The Mystery Begins in Afghanistan
Admittedly, Americans wouldn’t usually think about how Norwegian special forces participate in foreign conflicts like the one in Afghanistan, but Netflix’ excellent political thriller Nobel puts that issue front and center. The action starts with a familiar scene-snipers on a roof in the middle east. Lieutenant Erling Riiser, a paratrooper commander, is forced to make the difficult decision whether or not a young boy is in fact a suicide bomber. He shoots, and fortunately (or unfortunately), he was correct-the boy was wearing a vest. What’s interesting about this scene is that one of the troops remarks that if they were American, they would shoot first and ask questions later. I’m not sure how I feel about that. Regardless, when the Muslim mother comes flying in, wailing, Erling accidentally touches her while trying to keep her away from the child. Soon, the woman’s husband appears and beats his wife for allowing herself to be touched by a man.
And Continues in Norway
Flash forward 13 weeks, and we are following Erling as he arrives home for a few months’ break. We find out that his wife is a big wig in the Norwegian Foreign Minister’s office (Secretary of State). While they are at a political event, Erling gets a call that the Muslim woman’s husband is in Norway and has found his wife, who, it turns out, the Norwegians rescued in Afghanistan and brought to Norway. Erling runs over to the safe house, comes upon the husband attacking his wife and he kills the husband. Meanwhile, Erling’s wife just that day had been in a meeting that identified the (now dead) Muslim man as Sharif Zamani, a wealthy and brutal landowner in Afghanistan that is blocking the Norwegians’ forward motion on an oil deal. Coincidence? I think not. And this is just the first episode.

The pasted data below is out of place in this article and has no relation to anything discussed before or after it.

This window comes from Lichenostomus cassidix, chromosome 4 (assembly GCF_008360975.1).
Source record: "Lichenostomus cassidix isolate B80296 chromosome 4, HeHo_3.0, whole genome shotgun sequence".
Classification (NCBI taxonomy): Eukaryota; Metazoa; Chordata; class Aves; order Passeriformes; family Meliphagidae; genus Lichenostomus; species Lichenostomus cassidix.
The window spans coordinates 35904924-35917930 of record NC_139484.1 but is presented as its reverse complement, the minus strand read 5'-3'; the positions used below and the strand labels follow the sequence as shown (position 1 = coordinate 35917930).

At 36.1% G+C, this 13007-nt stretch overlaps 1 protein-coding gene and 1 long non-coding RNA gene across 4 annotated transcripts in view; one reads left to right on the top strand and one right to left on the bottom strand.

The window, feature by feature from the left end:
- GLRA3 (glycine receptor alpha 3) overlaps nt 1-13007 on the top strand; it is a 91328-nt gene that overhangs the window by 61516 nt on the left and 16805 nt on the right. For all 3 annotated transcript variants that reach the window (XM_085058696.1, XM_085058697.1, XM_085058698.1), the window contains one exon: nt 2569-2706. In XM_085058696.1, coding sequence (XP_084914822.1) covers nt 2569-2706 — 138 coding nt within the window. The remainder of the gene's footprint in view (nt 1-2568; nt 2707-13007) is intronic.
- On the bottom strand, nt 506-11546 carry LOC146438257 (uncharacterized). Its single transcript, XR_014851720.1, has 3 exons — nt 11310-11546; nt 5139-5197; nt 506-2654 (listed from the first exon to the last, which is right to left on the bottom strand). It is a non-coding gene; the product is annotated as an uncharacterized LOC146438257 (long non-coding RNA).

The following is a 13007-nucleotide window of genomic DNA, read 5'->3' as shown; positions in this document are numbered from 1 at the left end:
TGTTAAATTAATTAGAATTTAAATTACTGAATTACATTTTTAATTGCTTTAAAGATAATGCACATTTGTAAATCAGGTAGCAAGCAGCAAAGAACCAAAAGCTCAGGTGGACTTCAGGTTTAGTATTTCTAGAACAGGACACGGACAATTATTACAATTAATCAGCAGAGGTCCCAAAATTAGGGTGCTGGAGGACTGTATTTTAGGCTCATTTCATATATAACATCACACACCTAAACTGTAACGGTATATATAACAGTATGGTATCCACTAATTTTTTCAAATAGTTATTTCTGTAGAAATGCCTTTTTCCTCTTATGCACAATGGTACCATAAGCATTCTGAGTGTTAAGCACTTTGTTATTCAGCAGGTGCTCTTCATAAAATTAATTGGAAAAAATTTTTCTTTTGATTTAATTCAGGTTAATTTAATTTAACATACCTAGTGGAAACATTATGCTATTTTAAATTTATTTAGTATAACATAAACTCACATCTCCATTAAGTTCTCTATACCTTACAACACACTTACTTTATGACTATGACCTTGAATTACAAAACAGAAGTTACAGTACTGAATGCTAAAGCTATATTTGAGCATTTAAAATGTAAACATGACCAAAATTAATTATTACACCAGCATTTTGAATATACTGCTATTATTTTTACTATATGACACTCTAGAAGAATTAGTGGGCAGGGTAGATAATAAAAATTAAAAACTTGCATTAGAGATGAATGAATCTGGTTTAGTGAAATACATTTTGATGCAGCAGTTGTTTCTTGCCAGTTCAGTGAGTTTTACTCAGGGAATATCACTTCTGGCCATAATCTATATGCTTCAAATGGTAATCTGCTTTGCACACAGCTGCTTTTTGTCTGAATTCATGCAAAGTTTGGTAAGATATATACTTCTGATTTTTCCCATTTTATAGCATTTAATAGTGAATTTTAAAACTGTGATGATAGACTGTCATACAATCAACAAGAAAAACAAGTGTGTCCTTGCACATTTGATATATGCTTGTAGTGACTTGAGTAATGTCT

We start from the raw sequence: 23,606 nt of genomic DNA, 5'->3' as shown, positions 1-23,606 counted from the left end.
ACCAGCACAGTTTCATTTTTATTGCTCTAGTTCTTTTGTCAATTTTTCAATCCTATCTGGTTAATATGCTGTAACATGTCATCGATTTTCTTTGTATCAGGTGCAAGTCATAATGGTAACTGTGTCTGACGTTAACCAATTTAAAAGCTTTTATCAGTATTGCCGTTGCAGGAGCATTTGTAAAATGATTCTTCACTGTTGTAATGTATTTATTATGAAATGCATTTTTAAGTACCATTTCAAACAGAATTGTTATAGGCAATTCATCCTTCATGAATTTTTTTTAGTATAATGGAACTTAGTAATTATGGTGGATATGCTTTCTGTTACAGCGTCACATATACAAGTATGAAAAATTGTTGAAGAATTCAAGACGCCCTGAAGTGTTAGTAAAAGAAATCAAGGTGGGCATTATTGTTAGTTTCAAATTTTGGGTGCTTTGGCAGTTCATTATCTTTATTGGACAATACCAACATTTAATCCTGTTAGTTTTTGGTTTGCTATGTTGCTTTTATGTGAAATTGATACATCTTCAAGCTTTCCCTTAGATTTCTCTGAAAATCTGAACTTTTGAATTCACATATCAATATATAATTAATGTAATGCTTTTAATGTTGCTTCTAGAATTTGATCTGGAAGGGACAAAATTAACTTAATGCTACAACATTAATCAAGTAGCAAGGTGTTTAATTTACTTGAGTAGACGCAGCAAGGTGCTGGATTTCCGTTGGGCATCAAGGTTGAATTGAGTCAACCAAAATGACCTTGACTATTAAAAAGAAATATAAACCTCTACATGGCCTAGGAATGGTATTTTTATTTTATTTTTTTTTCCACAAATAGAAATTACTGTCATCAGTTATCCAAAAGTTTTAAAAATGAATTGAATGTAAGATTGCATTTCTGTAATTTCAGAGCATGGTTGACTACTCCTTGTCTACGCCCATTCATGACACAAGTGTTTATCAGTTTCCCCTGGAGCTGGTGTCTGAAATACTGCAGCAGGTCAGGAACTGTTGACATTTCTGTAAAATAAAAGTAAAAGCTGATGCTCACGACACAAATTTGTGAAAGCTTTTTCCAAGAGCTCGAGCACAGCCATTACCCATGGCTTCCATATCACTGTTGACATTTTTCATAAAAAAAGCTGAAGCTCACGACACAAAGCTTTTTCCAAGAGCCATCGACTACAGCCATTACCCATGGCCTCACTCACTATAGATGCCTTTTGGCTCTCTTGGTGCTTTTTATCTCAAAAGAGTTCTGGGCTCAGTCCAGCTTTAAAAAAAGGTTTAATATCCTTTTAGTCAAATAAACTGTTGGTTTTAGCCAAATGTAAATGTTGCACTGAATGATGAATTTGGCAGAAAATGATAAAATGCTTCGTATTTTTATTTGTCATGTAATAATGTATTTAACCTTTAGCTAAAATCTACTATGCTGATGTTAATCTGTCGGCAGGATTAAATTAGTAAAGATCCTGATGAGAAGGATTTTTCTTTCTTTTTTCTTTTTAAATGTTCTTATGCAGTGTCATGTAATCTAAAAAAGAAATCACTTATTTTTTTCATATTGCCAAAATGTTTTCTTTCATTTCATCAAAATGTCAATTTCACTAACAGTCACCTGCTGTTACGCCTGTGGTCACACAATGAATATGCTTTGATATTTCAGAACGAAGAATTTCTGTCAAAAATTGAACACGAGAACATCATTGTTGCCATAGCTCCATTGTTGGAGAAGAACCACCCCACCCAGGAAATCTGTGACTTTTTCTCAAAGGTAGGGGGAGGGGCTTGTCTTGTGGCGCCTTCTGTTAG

Scandinavia seems like such a Boy Scout-y place, but if you are a fan of Nordic noir, you will know that it has some dirty laundry. In Nobel we see Norwegian politics at its worst, and it’s kind of shocking. If you watched Borgen, about Denmark’s prime minister, parliament and the press (one of our top 10!), you will like Nobel. What is different here is the action. Throughout the season we return in flashback to Afghanistan with the paratroopers, where tense, dramatic scenes reveal more of the mystery about Zamani and how he fits into Norwegian politics. As with all good dramas, there are subplots in Nobel, one of the most interesting being the friendship between Erling and his fellow commander Jon-Petter, as well as a less satisfying one about Erling’s junkie dad. This has been in my queue for literally years, and I’m sorry I didn’t watch it sooner. Nobel was a hit in Norway and it is an excellent selection on Netflix for the rest of us.
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